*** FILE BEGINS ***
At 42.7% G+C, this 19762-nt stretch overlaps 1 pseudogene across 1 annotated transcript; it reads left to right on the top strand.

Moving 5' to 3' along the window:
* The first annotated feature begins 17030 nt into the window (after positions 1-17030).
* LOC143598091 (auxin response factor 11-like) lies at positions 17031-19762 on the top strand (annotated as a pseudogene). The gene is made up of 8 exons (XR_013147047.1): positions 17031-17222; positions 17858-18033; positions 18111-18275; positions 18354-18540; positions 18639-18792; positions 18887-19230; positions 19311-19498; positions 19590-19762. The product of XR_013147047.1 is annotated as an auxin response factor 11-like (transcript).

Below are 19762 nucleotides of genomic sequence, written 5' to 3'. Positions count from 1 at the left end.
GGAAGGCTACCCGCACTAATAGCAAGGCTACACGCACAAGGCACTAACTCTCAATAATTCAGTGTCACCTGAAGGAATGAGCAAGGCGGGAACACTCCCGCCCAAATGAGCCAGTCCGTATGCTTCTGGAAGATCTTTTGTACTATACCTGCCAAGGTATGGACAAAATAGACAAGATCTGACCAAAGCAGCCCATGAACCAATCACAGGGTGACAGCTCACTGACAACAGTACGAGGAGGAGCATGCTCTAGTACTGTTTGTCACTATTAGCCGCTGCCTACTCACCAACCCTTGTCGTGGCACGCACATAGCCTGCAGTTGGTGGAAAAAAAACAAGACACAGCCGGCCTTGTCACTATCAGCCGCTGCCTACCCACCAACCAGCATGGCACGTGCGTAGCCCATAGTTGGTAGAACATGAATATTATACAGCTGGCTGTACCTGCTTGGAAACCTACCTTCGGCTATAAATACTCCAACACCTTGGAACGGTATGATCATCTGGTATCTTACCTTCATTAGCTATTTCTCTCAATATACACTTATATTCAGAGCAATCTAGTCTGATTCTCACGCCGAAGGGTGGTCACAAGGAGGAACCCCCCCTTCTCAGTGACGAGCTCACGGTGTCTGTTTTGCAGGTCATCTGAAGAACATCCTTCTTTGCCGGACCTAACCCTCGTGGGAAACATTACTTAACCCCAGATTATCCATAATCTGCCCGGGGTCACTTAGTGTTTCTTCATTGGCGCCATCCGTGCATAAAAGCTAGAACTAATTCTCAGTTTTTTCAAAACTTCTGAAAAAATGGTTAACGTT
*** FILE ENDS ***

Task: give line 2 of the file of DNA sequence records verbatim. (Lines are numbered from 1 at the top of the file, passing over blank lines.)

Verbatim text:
Moving 5' to 3' along the window: